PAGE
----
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Psst! A hot tip on debt elimination companies: They're bogus

By

Opening Credits
Columnist Erica Sandberg
Erica Sandberg is a prominent personal finance authority and author of "Expecting Money: The Essential Financial Plan for New and Growing Families." She writes "Opening Credits," a weekly reader Q&A column about issues for people who are new to credit, for CreditCards.com.

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Question Dear Opening Credits,
Last night I was at the airport and overheard a conversation. The man behind me at the bar was telling the girl at the other table that he hired a service to eliminate his debt. He said he paid $49 to get rid of it all. She was like, really they can do that? And he said yes, and it's not even on his credit report anymore. He said it's much better than bankruptcy and totally legal. Can this be right? I was too embarrassed to turn around and ask him for the company name but I can use it if it is legitimate. Do you know? -- Sarah

Answer Dear Sarah,
Oh, yes, it's totally true. That guy knows the secret, and here is the name of the company so you, too, can ...

Yikes, of course not! My first tip of the day is this: Never take financial advice from random strangers. Avoid them even more assertively if they're boozing it up and boasting about nonsense to other random strangers in airports, train stations and bus depots.

While it is possible that this gentleman did turn to a "credit repair" company to help him with his debts, it is  more probable that the service isn't on the up and up. Any business that claims to remove accurate and current information from a credit report is operating illegally.

Here are more key facts about your responsibility and ability to walk away from liabilities:

  1. You are obligated to pay balances back. When you borrow money from a financial institution, you're under contract with that lender. If you don't follow through, you're breaking that agreement. They then have the right to sue you for the money you owe.
  2. You can try to negotiate a reduced sum. These are called debt settlements and you may arrange one by yourself or with assistance. They aren't guaranteed, though. Again, your end of the contract is to repay what you borrowed -- not less. Also, the break may not be as fabulous as it sounds. A forgiven amount over $600 is treated as income by the IRS, so your tax bill may be higher than expected. Your credit report will indicate a settlement, and that isn't great either.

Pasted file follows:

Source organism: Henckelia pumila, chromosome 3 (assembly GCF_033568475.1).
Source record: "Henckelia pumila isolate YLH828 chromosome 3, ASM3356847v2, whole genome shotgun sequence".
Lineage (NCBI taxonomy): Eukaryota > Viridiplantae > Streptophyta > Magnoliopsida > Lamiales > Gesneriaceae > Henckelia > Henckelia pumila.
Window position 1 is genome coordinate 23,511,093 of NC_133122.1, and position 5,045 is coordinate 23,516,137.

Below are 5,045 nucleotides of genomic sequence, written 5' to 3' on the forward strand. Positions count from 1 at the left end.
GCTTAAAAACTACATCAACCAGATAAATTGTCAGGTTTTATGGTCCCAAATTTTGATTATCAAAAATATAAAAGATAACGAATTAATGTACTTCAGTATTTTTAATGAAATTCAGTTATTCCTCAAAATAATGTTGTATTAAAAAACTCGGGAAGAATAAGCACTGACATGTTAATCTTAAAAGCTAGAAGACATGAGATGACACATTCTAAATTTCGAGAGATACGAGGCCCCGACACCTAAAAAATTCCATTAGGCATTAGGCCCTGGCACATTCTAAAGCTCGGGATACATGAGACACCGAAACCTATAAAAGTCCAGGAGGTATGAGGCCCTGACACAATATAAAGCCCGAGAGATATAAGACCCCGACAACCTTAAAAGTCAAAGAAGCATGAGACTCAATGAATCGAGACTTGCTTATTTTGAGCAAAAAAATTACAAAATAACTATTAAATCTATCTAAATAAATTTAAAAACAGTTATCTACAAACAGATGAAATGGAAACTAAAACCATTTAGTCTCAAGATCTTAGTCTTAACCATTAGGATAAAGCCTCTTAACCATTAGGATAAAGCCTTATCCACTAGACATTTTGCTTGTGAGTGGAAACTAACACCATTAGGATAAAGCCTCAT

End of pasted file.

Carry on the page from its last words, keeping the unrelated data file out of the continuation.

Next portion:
3. Bankruptcy can eliminate unsecured debts. Chapter 7 bankruptcy exists for qualified individuals who cannot repay their financial obligations. If it's right for you, then pursue it. If it's not, don't. You can ascertain the difference by reading our 7 point pre-bankruptcy checklist.
  4. They can't take blood from a stone. In the event you have no assets or income, and don't expect to either, there isn't much the creditor can do to lessen its losses. If that's the case for you, even paying the bankruptcy filing fees might be a waste of your resources. You may need them to keep the lights on.
  5. Time may be on your side. There are only so many years that a creditor has to take you to court for a delinquent account. Check out the statute of limitations for your state. If that time frame has lapsed, you have escaped a lawsuit. It may still be listed on your credit report if the statute is less than the seven years that allows a negative item to appear, but after that, you'll be in the clear.

To be clear, I am not completely opposed to hiring a company to assist you with debt settlement, which is much different than debt elimination. There are some decent ones and they can relieve you of the DIY burden. The better firms take on the duty of negotiation with your creditors, and only charge a percentage of the amount that they save you -- after they've done the hard work. They may also help you remove inaccurate or old data from your credit reports. Still, this is something you can do for free and fairly easily by disputing inaccurate information with the credit bureaus.

But a magic debt deletion company? Nope. And I must say that it irks me when people put more time and energy in trying to wheedle their way out of their legitimate debts then they do just doing the right thing from the get-go. Paying for things you already bought and used is no fun, but that's what you signed up for when you initially took the funds from the lender.

So that begets my second tip of the day: If you don't want to deal with debt or creditors, don't borrow more money than you can easily (and happily!) repay in the first place.

See related: 1099-C surprise: IRS tax follows canceled debt, How to dispute credit report errors

Erica Sandberg is a nationally renowned personal finance authority. She’s host of several financial web shows, and a frequent guest for media outlets such as Fox, Forbes, Nightly Business Report and NPR. Erica previously was affiliated with Consumer Credit Counseling Service and was KRON-TV’s on-air credit expert. Her book, "Expecting Money: The Essential Financial Plan for New and Growing Families," was published in 2008 by Kaplan Press.

Send your question to Erica.

Published: January 8, 2014



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